Greetings to Canada!

  2. hallo. haben sie schon einmal daran gedacht eine fertige gewürzmischung zum versand anzubieten? das würde die hemmschwelle noch einmal gehörig drücken! grüße

    1. Ja, habe ich. Aber ich hatte noch keine Zeit das in die Wege zu leiten da es ja auch etwas Logisik braucht (Verpackung, Versandkostenkalkulation etc).

  3. I learned so much about Octoberfest and other cultural tidbits since subscribing you your site! My mother was from Germany and your recipes are so reminiscent of some of her preparations!! She’s gone for decades but your recipes and anecdotes are a fond reminder of her.
    Thank you, thank you!!

  4. Hallo und danke für dein Rezept. Aber bitte tu mir den Gefallen und übersetze Leberkäs nicht und niemals mit liver cheese. Wenn überhaupt dann heißt das Ding meat loaf. Aber rein sprachwissenschaftlich hat diese Speise weder was mit Leber noch mit Käse zu tun…

    Leberkäse bedeutet dem Ursprung nach „Reste im Kasten“, was treffend auch die Herstellung des Produkts beschreibt. Die Bezeichnung Leberkäse führt gelegentlich in die Irre, da Leberkäse ursprünglich keinen Bezug zum Organ Leber hatte, wie es auch heute noch im bayerischen Leberkäs der Fall ist. Der Begriff setzt sich zusammen aus den Substantiven Leber und Käse. Leber leitet sich ursprünglich von alt-hochdeutsch laiba ab, was so viel wie Rest bedeutet; analog kommt der Begriff auch in Ortsnamen wie z. B. in Oschersleben oder Eisleben vor;[3] eine unmittelbare Ableitung von „laif“ für Leib stammt aus demselben Wortumfeld. Das Suffix -käse ist eine Dialektvariante für Kasten (vgl. auch englisch: „case“).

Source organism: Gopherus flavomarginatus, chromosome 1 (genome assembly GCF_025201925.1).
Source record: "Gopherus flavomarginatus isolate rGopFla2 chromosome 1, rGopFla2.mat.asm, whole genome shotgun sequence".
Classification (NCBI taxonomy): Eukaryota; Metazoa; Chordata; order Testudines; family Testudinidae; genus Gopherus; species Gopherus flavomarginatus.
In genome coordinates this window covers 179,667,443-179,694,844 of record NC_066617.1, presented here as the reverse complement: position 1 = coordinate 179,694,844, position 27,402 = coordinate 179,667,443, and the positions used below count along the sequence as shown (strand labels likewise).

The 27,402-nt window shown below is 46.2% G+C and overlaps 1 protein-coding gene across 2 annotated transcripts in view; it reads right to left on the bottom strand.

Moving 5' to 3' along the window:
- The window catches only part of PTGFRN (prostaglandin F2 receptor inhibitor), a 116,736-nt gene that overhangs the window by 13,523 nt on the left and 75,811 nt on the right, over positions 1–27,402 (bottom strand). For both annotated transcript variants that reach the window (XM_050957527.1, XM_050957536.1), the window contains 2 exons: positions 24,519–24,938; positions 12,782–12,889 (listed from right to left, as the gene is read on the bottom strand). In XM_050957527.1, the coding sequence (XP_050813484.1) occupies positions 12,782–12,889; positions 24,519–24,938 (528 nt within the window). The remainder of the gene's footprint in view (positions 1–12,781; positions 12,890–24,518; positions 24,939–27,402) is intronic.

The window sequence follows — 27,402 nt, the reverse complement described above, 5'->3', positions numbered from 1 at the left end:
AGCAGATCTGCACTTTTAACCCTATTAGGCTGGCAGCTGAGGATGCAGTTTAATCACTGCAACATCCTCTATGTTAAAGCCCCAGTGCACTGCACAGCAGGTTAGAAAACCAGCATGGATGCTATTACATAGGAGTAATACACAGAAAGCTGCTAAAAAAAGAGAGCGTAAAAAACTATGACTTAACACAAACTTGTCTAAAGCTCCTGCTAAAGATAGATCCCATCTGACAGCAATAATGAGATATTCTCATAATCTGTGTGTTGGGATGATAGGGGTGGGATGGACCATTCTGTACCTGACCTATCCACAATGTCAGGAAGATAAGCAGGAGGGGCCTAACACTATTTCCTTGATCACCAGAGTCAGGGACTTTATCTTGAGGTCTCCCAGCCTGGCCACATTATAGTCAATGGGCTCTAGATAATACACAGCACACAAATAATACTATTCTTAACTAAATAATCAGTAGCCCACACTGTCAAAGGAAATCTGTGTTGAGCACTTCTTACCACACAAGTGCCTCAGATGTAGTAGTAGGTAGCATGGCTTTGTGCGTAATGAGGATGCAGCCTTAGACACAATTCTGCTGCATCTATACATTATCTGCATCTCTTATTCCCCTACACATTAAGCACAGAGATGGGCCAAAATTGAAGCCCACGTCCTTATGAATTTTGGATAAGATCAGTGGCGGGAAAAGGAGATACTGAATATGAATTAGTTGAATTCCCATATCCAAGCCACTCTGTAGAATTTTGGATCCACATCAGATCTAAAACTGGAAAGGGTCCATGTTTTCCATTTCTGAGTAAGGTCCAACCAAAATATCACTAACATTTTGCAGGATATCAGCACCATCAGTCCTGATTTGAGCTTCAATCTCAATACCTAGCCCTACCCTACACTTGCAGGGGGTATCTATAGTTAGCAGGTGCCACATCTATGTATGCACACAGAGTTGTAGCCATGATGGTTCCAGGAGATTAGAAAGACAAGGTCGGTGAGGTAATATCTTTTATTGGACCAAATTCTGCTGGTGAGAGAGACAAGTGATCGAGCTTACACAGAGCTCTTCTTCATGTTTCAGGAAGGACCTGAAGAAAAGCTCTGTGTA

1. Well, well, well, und wiedermal ein ”German smart ar…e” der denkt er muss die Leute belehren, please wir sind nicht in Facebook